For the last five years, Hailey Danisewicz has learned to deal with not having two healthy legs to walk on.
Diagnosed with an aggressive form of bone cancer when she was just 12 years old, Hailey endured years of chemotherapy and unsuccessful surgeries until her disease-ravaged leg became a burden.
“I wasn’t able to bend my knee. My leg was pretty much functionless. I was walking on crutches for two years,” she says.
It was then that she made the bold decision to have her left leg amputated above the knee. But it’s something she says she doesn’t regret.
“When I was 14, I went through with that and it ended up being the best decision I’ve ever made because my quality of life has just improved immensely,” she says.
Now a sophomore at Northwestern University studying Human Development and Psych services, Hailey is part of a research program at the Rehabilitation Institute of Chicago.
“When I moved to Chicago, I started to see a prosthetist at RIC,” she explains. “When I came in for my first appointment, they told me about some of the research that was going on here and it sounded very appealing.”
That research has been at the cutting edge of creating prosthetics that amputees can control just by thinking about the intended movement. Using a pioneering technique called muscle reinnervation the remaining nerves from the arm are surgically implanted into chest muscle.
“The idea behind targeted reinnervation is that you can use those healthy nerves and just transfer them onto healthy muscle,” explains Levi Hargrove, Research Scientist at RIC’s Center for Bionic Medicine.
“And then the patient just has to think, move their hand and the nerves signal, instead of moving to hand muscles, move to chest muscles. Our electrodes pick up that activity and our computers tell the bionic arms what to do.”
But now, with the help of people like Hailey, the Institute is moving forward into research that would demonstrate real-time neural control of knee and ankle motions for lower limb amputees.
“There are very few groups doing it,” Hargrove says.
“I think it’s pretty groundbreaking,” says Hailey. “When I first had my amputation, I was told that a lot of the research was being done with arms controlling things with muscles and the fine motor control, that that wasn’t really possible for legs.”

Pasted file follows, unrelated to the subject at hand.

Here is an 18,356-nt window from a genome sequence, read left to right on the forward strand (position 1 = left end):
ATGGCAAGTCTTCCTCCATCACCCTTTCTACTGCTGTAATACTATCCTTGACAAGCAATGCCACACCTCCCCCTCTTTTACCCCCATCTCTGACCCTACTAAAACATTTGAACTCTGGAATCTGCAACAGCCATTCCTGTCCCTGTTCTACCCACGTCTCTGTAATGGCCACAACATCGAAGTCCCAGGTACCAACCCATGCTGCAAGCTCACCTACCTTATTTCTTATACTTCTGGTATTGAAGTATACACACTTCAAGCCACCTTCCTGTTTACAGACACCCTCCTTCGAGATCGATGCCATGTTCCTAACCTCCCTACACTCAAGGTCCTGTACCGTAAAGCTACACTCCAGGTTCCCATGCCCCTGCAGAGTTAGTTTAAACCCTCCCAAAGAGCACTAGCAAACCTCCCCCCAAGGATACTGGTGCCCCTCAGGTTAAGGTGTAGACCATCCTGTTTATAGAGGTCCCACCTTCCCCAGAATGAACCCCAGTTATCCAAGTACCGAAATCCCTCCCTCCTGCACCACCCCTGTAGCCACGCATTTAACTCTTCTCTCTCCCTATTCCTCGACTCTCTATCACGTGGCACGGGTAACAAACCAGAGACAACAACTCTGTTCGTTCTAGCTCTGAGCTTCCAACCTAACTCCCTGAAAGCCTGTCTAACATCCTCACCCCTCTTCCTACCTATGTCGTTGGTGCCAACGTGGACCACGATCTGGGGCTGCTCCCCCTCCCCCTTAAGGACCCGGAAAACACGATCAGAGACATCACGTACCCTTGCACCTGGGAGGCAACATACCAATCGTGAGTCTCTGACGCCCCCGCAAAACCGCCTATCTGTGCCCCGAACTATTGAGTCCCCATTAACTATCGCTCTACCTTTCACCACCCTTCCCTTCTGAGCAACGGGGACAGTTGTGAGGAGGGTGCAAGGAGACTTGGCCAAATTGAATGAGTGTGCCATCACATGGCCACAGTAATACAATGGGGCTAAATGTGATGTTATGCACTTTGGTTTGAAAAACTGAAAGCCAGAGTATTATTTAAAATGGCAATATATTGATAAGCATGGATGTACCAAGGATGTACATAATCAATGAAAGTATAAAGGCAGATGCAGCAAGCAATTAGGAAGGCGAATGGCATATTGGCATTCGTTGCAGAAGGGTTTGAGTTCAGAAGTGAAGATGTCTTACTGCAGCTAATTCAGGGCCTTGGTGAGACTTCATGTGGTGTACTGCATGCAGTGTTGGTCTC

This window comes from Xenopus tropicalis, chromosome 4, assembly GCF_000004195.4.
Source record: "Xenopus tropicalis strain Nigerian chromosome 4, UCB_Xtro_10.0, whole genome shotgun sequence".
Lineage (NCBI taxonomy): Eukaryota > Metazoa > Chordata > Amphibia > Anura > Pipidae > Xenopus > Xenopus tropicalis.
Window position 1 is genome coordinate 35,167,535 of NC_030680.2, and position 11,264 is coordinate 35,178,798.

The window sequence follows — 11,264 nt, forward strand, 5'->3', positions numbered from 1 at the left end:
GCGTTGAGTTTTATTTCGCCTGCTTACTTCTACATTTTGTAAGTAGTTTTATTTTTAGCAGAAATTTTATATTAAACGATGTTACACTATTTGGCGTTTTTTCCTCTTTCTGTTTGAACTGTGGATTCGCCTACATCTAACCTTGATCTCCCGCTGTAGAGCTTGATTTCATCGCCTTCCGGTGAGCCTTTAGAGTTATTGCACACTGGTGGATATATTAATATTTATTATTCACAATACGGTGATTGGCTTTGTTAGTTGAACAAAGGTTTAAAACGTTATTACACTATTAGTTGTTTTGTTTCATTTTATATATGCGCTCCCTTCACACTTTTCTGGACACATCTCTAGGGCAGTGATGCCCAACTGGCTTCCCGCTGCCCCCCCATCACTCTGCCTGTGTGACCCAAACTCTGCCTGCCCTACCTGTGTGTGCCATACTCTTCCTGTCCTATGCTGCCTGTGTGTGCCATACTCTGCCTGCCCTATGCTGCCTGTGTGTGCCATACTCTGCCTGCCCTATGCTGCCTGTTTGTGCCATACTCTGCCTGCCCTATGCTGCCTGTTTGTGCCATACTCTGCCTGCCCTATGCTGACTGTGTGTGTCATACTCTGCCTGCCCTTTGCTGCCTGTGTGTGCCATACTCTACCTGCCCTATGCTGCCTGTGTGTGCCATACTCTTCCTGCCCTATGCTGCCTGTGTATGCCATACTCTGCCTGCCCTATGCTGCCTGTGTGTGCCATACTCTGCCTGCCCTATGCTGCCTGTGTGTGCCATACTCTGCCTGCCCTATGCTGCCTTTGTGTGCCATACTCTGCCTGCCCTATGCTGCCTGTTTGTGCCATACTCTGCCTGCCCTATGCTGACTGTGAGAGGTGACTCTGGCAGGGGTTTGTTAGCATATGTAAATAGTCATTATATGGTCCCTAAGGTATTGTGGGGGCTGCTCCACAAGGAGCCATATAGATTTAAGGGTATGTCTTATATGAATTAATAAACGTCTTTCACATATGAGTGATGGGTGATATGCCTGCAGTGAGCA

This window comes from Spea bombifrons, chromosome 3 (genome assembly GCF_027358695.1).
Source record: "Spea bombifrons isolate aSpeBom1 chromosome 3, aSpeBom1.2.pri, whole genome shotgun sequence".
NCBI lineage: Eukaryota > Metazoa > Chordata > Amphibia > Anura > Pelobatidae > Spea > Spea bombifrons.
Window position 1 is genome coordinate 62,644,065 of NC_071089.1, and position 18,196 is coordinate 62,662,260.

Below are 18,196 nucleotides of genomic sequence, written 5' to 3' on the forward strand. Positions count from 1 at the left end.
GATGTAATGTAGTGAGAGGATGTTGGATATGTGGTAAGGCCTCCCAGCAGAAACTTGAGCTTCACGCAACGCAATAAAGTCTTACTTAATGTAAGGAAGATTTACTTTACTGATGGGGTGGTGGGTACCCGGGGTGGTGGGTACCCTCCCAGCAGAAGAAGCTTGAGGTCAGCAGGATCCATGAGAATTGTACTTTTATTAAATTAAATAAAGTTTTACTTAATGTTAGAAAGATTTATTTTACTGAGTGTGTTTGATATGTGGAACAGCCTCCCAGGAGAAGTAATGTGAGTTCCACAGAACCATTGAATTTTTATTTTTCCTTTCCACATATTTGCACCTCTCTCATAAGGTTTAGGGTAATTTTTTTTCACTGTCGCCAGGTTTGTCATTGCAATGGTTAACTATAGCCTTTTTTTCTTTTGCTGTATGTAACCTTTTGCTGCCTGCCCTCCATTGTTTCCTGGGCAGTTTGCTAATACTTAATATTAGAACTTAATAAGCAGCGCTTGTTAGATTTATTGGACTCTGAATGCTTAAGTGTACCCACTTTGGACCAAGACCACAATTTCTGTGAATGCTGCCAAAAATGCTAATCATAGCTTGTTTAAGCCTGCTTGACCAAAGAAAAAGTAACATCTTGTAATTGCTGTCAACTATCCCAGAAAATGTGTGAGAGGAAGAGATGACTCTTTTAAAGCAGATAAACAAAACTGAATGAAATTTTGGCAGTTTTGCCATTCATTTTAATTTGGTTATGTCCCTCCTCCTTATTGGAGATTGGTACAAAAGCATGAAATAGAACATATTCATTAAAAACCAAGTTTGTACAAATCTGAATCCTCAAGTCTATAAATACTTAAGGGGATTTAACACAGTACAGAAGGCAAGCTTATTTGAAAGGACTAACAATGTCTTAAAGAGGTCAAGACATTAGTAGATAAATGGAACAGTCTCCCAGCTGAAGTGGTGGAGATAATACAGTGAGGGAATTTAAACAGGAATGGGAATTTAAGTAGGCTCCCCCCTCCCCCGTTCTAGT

But that’s changing.
Since January Hailey has been working with the research team at RIC where she is learning to control a virtual reality leg just by thinking about it.
During this process, Hailey is ordered to think about moving her virtual leg a certain way.
When she thinks about the movement that has been ordered, the electrical impulses her brain is sending to her nerves are recorded by the computer, and in turn controls the virtual leg.
“The signals are very similar, explains Hargrove. “There is some variability but we can train the computer to recognize that variability. What Hailey is doing right now is making motions that she would have normally made. She’s not doing anything that’s unintuitive.”
The next step in the research is translating that data in a form that would be able to control an actual motorized prosthetic leg.
Hargrove says right now research scientists are using a powered knee as a prototype.
“We’re working to incorporate a powered ankle to the design,” he says flexing the motorized leg. “We’ll have many enhancements when it’s ready for widespread patient use. But right now it’s a great tool to do our research with.”
Hargrove says the goal is to have Hailey move from controlling the virtual leg to controlling the motorized leg by the end of the year. It’s an ambitious goal.
What makes this research so exciting, say scientists, is that it’s believed to be the first time an amputee would be able to control both the knee and ankle of a prosthetic limb just by using neural signaling.
Hailey says she’s just excited to be a part of it.
“I think that’s what’s the coolest part about it, just knowing that this is going to change so many people’s lives, especially now, you know with all the veterans that are coming home,” she says. “I think it’s really great that I’m able to use what’s happened to me, to kind of give back in a certain way.”